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It's hard to believe that it's been 15 years since Se7en came to theaters. Following David Fincher's creative excoriation from Fox bosses for his take on the third Alien film, he moved over to New Line and with both a convincing story and three marquee "above the title" names in his cast, Se7en was a tour-de-force in suspense storytelling, combined with Fincher's proclivity for dark visuals that we've grown to love and admire in films like Fight Club and Zodiac.
From a screenplay by Andrew Kevin Walker (Sleepy Hollow), the film first starts by showing us Detective Somerset (Morgan Freeman, Invictus), who is working a crime scene in an anonymous metropolitan city. He's been long jaded from the general apathy pervading his town and plans on retiring in the next week, when his replacement, Detective Mills (Brad Pitt, Burn After Reading) arrives. They seem to conflict in every possible way; Somerset is single, Mills is married to a young wife named Tracy (Gwyneth Paltrow, Iron Man). Mills' investigative style is more vigorous, even 'gung-ho;' Somerset's is more measured and patient. However, they encounter a deranged psychopath who is murdering his victims and citing the seven deadly sins at the crime scenes. Somerset and Mills are tasked with finding and capturing him.
One of the things that's nice about a film you've seen several times (particularly this one) is marveling at the journey that gets you to the film's climax which still pulls the rug out from everyone who sees it for the first time. It's hinted at in glimpses throwaway lines from the characters, but that's the benefit of hindsight. Yet the one thing that still remains effective every time are Fincher's shots. Somerset working that first crime scene before finding Mills, you can see that everything is dark and gloomy, and it's not compromised when given a spotlight. After the first deadly sin murder (which later turns out to be 'gluttony'), you're brought into the medical examiner's room where you spent a lot of time with Mills and Somerset as they receive details from the doctor and examine the body. By today's world of countless Saw films it may not be as gruesome as you'd think, but at the time I remember it being something I hadn't seen before. The detail is cold but necessary in order to find out more about the murders and who might be committing them. And as the gruesomeness of the murders escalates, you find yourself moving over to Somerset's perspective as the film goes on.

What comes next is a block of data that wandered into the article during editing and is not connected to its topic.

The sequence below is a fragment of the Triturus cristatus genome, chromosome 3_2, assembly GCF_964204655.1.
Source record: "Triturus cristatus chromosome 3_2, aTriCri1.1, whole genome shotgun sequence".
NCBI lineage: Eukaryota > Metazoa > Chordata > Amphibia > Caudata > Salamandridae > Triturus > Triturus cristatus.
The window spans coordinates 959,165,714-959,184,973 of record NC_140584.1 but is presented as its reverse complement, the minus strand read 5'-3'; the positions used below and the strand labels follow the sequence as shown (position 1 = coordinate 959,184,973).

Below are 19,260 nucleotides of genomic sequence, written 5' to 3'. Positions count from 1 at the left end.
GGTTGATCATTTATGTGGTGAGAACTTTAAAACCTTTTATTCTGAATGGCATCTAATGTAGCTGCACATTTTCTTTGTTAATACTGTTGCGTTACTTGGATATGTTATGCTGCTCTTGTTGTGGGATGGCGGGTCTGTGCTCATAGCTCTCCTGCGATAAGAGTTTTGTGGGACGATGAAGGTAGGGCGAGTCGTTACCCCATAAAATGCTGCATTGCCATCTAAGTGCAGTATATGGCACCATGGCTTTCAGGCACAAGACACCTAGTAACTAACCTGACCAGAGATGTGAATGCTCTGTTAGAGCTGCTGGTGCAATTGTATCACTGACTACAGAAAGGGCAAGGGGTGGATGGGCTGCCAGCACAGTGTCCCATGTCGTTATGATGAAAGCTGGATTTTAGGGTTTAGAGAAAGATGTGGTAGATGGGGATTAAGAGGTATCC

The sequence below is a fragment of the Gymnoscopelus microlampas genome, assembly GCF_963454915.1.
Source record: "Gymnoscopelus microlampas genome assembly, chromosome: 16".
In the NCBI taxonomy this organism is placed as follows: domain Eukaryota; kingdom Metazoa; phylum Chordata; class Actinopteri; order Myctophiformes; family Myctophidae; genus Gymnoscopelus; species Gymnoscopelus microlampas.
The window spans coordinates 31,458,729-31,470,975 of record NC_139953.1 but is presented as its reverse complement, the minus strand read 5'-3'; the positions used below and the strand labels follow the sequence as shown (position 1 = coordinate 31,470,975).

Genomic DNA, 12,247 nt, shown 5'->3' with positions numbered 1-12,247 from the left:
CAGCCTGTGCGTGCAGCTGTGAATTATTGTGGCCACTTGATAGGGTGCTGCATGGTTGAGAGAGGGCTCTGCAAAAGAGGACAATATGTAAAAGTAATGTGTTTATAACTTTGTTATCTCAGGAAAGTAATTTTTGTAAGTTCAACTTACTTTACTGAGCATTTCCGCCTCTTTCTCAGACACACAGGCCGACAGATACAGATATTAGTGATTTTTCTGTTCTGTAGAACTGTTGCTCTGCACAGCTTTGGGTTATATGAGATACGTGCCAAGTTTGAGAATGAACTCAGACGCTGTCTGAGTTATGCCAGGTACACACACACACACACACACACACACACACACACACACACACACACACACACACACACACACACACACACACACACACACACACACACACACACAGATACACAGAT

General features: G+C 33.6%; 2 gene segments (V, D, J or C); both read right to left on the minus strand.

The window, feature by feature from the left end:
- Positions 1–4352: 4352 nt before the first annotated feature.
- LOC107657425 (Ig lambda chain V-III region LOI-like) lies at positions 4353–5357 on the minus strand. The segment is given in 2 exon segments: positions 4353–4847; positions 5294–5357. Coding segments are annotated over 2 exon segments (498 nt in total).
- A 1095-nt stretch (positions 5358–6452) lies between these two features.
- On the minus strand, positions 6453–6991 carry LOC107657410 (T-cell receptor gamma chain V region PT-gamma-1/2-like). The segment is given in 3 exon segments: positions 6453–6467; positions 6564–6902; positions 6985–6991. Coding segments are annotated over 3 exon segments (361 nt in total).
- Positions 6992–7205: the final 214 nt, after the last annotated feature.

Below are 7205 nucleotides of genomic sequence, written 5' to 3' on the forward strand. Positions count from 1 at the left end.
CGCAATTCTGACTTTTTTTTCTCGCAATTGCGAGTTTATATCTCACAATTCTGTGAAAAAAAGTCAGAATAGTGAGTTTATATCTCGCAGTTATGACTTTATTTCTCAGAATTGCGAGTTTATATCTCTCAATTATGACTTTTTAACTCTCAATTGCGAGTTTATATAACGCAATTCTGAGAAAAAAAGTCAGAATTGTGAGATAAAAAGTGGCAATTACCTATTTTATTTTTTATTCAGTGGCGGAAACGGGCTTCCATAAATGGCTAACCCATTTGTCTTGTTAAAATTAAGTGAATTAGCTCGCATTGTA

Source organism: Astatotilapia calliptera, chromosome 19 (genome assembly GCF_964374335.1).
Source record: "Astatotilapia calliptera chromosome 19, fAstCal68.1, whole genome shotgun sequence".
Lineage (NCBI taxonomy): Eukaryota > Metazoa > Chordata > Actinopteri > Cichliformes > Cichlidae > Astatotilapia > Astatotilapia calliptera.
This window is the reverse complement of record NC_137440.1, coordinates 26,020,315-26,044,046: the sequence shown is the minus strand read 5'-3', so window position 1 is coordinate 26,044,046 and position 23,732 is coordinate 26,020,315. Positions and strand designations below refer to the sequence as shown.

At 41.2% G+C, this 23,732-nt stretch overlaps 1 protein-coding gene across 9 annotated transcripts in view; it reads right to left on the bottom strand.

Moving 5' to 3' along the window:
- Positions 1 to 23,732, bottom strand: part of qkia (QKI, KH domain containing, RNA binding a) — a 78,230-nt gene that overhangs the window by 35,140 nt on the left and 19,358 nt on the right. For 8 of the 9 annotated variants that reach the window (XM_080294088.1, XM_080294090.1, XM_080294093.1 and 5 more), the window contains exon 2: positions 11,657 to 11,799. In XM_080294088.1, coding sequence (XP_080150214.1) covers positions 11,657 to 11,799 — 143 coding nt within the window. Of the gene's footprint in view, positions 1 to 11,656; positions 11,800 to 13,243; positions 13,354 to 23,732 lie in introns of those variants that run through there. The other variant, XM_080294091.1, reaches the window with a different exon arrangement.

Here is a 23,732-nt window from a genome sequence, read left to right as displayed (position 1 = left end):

Freeman does an excellent job as Somerset. As we are repulsed by the graphic nature of the crimes, Somerset's repulsion has long been numbed by seeing it countless times before, and the only thing that could garner a reaction from him would be the degree of pettiness that such a crime would occur. While we see him walk around the pre-credit murder sequence with calm and poise, later on when talking to his Captain (R. Lee Ermey, Toy Story 2) he recounts a story about a crime where no one came to the aid of the victim. The fact that people have lost most personal communication would seem to be just as much of a tragedy to him as the crimes that occurred during this seven day span.
But for all of Somerset's pessimism, Mills and his passion to find the killer does become infectious. It causes him to momentarily forget what he knows about the city he's in and he warms to Mills' point of view to a degree. Mills' youth and vitality are injected into the previously held stoicism of Somerset. At the beginning of the movie, Somerset is counting the days until his retirement but by the end of the film (and just before John Doe walks into the police station and surrenders) he decides to extend his stay on the force. And yet when we get to the final scenes, you wonder if further down past the end that he might possibly regret making that decision, and that he perhaps would see it as a moment of kindness or generosity that could never be returned. Perhaps he would be better practicing throwing his switchblade as you see him do in the film, as he might have been happier relishing his isolation.
Those larger themes remain just as intriguing to mull over now as they were when the movie first premiered. Once you've been on the journey you can enjoy spending the time to marvel at the path, not to mention those that are on it. Combine that with the unadulterated joy at watching Se7en on Blu-ray well, not to borrow the clichéd expression about seeing the film the first time all over again, but it feels pretty damn close to it no matter how many years have gone by.
The Blu-ray Disc:
Presented in 2.35:1 high definition widescreen using the VC-1 codec, Se7en looks amazing on Blu-ray. Fincher's blacks are replicated in deep, dark consistent form throughout the film, skin tones and soft lights are reproduced accurately, with a thin layer of film grain popping in now and again during the feature. What knocks me on my butt is the level of detail that the film still possesses to this day. When either Somerset or Mills come from the rainy exteriors inside to inspect a crime scene, the individual water drops beading on their raincoats. If they're in the police station, you can spot detail clear on the other side of the room. In the end sequence when Mills, Somerset and Joe all travel to the place in the countryside, you can see the heat (or is it electricity from the towers?) rising through the air. I was startled at just how amazing Se7en looked, it's just that amazing.